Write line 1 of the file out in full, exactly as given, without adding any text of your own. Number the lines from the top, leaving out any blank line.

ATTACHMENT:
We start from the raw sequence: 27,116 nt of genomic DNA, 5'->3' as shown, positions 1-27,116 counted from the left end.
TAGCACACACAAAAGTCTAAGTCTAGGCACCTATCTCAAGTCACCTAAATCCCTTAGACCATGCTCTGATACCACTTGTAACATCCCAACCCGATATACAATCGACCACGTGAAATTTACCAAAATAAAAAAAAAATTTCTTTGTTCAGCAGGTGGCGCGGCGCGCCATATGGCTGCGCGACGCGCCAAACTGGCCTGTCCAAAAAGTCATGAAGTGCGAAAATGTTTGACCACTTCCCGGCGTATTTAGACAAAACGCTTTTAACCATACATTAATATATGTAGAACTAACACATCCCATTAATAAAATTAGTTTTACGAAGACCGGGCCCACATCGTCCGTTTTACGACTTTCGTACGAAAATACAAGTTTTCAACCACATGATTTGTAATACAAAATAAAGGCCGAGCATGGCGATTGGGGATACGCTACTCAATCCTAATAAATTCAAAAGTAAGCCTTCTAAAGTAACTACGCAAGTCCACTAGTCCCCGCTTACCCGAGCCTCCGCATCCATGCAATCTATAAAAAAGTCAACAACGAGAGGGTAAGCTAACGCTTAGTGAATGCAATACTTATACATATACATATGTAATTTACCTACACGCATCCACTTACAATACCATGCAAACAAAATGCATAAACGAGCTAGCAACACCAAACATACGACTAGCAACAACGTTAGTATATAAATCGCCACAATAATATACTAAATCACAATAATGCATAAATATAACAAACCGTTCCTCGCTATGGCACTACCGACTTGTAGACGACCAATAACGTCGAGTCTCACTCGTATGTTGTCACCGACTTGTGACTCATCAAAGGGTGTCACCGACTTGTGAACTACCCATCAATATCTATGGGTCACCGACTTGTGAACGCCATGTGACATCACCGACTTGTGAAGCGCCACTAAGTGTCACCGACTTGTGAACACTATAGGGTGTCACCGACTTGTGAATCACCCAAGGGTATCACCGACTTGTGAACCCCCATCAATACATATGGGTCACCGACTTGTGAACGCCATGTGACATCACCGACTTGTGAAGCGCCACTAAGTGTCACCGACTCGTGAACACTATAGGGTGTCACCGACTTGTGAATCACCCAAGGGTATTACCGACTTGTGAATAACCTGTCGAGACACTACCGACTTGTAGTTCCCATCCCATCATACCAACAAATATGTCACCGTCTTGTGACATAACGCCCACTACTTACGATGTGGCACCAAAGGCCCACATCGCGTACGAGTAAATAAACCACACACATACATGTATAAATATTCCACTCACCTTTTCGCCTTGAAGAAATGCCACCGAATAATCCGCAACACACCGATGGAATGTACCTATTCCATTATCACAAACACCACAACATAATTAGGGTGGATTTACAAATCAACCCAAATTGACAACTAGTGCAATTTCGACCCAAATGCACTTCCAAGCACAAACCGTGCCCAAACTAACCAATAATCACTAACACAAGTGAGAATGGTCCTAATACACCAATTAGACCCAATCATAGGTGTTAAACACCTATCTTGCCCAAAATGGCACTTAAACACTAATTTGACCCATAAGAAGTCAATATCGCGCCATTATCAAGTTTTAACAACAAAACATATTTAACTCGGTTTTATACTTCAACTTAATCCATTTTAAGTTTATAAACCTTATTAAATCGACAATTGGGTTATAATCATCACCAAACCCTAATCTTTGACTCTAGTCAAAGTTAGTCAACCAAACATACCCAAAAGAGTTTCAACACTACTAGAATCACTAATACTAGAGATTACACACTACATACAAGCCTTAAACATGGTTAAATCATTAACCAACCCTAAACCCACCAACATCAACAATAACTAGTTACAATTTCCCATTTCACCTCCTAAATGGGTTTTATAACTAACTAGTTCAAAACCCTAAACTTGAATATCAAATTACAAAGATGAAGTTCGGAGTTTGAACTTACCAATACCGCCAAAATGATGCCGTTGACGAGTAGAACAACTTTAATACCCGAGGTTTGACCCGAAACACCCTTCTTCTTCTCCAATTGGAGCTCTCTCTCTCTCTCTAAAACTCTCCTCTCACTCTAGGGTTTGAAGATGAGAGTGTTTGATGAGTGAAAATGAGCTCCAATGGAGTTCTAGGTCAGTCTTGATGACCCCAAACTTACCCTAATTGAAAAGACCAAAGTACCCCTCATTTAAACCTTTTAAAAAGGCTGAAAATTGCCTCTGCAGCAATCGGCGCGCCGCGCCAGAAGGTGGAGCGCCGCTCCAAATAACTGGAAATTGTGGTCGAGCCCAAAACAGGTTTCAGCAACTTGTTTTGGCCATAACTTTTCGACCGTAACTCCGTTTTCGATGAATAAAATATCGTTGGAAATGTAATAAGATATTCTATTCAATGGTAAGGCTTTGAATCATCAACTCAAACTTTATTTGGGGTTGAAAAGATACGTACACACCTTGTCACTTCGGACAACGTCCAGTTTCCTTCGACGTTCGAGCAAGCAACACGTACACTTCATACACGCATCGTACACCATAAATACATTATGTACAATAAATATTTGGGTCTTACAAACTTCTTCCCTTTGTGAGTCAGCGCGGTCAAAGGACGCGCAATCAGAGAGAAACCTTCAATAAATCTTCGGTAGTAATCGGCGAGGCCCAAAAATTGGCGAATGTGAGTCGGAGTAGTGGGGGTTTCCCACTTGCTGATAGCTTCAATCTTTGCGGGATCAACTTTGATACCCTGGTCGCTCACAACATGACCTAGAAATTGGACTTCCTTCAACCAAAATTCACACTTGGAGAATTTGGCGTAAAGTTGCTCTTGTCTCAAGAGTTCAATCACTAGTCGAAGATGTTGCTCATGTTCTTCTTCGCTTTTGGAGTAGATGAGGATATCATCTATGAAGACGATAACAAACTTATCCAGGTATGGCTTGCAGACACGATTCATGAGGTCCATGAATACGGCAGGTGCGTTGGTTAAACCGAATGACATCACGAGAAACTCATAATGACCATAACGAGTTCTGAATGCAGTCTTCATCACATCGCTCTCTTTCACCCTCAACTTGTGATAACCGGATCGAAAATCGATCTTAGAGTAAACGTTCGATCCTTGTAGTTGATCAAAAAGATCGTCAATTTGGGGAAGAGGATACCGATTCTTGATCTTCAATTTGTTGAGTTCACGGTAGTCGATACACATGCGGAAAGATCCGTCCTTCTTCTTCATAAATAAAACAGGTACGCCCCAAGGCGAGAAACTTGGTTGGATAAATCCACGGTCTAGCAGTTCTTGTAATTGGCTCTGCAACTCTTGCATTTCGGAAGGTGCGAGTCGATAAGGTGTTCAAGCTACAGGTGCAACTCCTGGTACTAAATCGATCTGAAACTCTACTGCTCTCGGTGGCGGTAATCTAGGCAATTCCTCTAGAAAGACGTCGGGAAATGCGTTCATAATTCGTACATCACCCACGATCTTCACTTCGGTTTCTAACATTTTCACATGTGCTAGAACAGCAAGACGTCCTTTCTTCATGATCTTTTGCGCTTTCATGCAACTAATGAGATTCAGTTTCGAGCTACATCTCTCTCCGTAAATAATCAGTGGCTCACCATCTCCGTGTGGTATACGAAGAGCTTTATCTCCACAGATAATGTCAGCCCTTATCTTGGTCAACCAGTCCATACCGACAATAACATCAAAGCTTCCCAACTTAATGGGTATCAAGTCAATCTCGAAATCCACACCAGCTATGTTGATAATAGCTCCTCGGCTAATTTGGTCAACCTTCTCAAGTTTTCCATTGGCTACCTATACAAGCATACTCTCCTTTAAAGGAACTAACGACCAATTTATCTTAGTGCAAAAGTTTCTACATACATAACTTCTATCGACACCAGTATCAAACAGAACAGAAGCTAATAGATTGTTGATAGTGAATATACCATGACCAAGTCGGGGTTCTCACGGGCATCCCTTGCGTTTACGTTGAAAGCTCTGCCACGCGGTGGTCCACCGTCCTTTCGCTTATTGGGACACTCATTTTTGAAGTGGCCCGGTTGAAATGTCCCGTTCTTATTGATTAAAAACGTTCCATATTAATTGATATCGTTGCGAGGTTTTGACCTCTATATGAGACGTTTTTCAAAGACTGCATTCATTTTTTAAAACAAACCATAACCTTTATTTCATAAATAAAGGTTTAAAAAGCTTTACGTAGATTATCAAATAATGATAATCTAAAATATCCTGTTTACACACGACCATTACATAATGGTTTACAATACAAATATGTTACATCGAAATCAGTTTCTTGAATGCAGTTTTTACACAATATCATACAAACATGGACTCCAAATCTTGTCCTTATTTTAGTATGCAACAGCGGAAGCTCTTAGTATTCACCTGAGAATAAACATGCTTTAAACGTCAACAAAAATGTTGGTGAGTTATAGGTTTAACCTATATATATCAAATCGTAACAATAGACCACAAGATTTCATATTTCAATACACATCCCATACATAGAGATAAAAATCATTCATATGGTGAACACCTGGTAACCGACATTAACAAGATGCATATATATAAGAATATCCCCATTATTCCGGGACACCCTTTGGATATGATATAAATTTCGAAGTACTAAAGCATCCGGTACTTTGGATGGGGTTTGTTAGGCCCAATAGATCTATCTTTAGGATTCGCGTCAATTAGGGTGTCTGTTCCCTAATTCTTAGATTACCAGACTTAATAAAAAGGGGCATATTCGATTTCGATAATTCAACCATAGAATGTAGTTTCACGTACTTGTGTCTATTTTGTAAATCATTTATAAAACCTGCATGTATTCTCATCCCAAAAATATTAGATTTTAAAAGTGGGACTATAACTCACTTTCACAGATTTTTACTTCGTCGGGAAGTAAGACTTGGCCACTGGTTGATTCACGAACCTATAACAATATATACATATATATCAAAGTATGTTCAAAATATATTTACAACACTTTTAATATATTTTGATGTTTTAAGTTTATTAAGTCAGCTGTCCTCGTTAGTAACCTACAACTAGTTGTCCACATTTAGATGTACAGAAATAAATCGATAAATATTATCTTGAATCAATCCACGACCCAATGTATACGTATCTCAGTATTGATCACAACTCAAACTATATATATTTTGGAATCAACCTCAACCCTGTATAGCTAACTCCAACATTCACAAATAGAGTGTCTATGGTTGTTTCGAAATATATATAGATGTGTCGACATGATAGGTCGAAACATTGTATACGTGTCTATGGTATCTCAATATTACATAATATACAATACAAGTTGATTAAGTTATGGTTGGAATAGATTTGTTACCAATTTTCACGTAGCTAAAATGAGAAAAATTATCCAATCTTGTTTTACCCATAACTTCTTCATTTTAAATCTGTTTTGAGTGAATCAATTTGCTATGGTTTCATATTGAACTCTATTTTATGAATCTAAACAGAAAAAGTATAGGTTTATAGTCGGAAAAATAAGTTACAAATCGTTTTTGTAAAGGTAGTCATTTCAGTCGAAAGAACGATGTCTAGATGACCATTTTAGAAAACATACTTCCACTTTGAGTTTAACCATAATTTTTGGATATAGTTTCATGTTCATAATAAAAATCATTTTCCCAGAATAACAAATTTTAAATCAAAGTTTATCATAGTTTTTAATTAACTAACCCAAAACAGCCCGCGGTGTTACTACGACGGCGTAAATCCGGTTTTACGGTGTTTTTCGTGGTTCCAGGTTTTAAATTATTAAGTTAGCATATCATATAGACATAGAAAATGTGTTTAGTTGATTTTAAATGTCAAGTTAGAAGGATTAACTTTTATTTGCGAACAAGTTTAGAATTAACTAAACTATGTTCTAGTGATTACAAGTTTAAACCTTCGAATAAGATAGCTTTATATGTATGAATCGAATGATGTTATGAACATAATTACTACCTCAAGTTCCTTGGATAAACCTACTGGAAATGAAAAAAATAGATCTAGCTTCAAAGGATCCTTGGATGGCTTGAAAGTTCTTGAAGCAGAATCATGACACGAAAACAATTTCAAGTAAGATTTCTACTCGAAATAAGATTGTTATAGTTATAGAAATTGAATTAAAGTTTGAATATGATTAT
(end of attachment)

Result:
We start from the raw sequence: 27,116 nt of genomic DNA, 5'->3' as shown, positions 1-27,116 counted from the left end.